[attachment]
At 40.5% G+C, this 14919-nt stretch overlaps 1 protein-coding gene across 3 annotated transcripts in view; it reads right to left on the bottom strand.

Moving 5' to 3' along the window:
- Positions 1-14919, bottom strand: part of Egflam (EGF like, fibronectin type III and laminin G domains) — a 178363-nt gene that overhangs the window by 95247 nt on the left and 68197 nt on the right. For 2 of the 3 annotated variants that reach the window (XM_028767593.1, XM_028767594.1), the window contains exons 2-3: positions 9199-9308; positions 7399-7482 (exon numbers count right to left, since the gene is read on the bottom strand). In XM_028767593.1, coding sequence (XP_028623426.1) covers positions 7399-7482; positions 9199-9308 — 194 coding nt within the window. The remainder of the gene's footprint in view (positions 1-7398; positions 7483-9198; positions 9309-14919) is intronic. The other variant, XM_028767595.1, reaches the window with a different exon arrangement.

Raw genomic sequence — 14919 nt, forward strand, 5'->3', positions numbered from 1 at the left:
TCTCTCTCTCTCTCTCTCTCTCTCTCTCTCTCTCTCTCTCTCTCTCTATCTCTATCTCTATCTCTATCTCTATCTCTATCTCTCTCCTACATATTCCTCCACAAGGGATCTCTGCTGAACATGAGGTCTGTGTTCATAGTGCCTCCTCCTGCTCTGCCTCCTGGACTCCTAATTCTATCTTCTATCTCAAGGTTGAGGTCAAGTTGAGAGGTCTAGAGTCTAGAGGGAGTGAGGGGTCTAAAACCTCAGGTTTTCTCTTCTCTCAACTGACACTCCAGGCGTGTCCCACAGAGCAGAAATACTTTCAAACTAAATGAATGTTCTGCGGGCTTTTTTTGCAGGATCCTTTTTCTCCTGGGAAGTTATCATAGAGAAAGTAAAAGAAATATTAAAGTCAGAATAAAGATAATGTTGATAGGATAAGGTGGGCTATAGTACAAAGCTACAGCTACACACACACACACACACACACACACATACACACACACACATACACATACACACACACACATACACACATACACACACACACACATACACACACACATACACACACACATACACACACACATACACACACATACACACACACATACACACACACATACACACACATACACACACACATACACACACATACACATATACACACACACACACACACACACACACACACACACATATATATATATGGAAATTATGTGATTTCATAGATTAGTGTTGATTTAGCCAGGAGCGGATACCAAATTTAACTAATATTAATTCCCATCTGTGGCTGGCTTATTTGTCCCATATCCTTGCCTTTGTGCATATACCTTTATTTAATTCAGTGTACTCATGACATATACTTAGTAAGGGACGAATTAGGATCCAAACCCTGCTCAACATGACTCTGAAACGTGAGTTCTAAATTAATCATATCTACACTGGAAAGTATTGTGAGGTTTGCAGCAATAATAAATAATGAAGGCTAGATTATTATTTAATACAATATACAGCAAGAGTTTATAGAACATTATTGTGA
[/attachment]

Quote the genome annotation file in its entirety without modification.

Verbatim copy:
At 40.5% G+C, this 14919-nt stretch overlaps 1 protein-coding gene across 3 annotated transcripts in view; it reads right to left on the bottom strand.

Moving 5' to 3' along the window:
- Positions 1-14919, bottom strand: part of Egflam (EGF like, fibronectin type III and laminin G domains) — a 178363-nt gene that overhangs the window by 95247 nt on the left and 68197 nt on the right. For 2 of the 3 annotated variants that reach the window (XM_028767593.1, XM_028767594.1), the window contains exons 2-3: positions 9199-9308; positions 7399-7482 (exon numbers count right to left, since the gene is read on the bottom strand). In XM_028767593.1, coding sequence (XP_028623426.1) covers positions 7399-7482; positions 9199-9308 — 194 coding nt within the window. The remainder of the gene's footprint in view (positions 1-7398; positions 7483-9198; positions 9309-14919) is intronic. The other variant, XM_028767595.1, reaches the window with a different exon arrangement.

Raw genomic sequence — 14919 nt, forward strand, 5'->3', positions numbered from 1 at the left:
TCTCTCTCTCTCTCTCTCTCTCTCTCTCTCTCTCTCTCTCTCTCTCTATCTCTATCTCTATCTCTATCTCTATCTCTATCTCTCTCCTACATATTCCTCCACAAGGGATCTCTGCTGAACATGAGGTCTGTGTTCATAGTGCCTCCTCCTGCTCTGCCTCCTGGACTCCTAATTCTATCTTCTATCTCAAGGTTGAGGTCAAGTTGAGAGGTCTAGAGTCTAGAGGGAGTGAGGGGTCTAAAACCTCAGGTTTTCTCTTCTCTCAACTGACACTCCAGGCGTGTCCCACAGAGCAGAAATACTTTCAAACTAAATGAATGTTCTGCGGGCTTTTTTTGCAGGATCCTTTTTCTCCTGGGAAGTTATCATAGAGAAAGTAAAAGAAATATTAAAGTCAGAATAAAGATAATGTTGATAGGATAAGGTGGGCTATAGTACAAAGCTACAGCTACACACACACACACACACACACACACATACACACACACACATACACATACACACACACACATACACACATACACACACACACACATACACACACACATACACACACACATACACACACACATACACACACATACACACACACATACACACACACATACACACACATACACACACACATACACACACATACACATATACACACACACACACACACACACACACACACACACATATATATATATGGAAATTATGTGATTTCATAGATTAGTGTTGATTTAGCCAGGAGCGGATACCAAATTTAACTAATATTAATTCCCATCTGTGGCTGGCTTATTTGTCCCATATCCTTGCCTTTGTGCATATACCTTTATTTAATTCAGTGTACTCATGACATATACTTAGTAAGGGACGAATTAGGATCCAAACCCTGCTCAACATGACTCTGAAACGTGAGTTCTAAATTAATCATATCTACACTGGAAAGTATTGTGAGGTTTGCAGCAATAATAAATAATGAAGGCTAGATTATTATTTAATACAATATACAGCAAGAGTTTATAGAACATTATTGTGA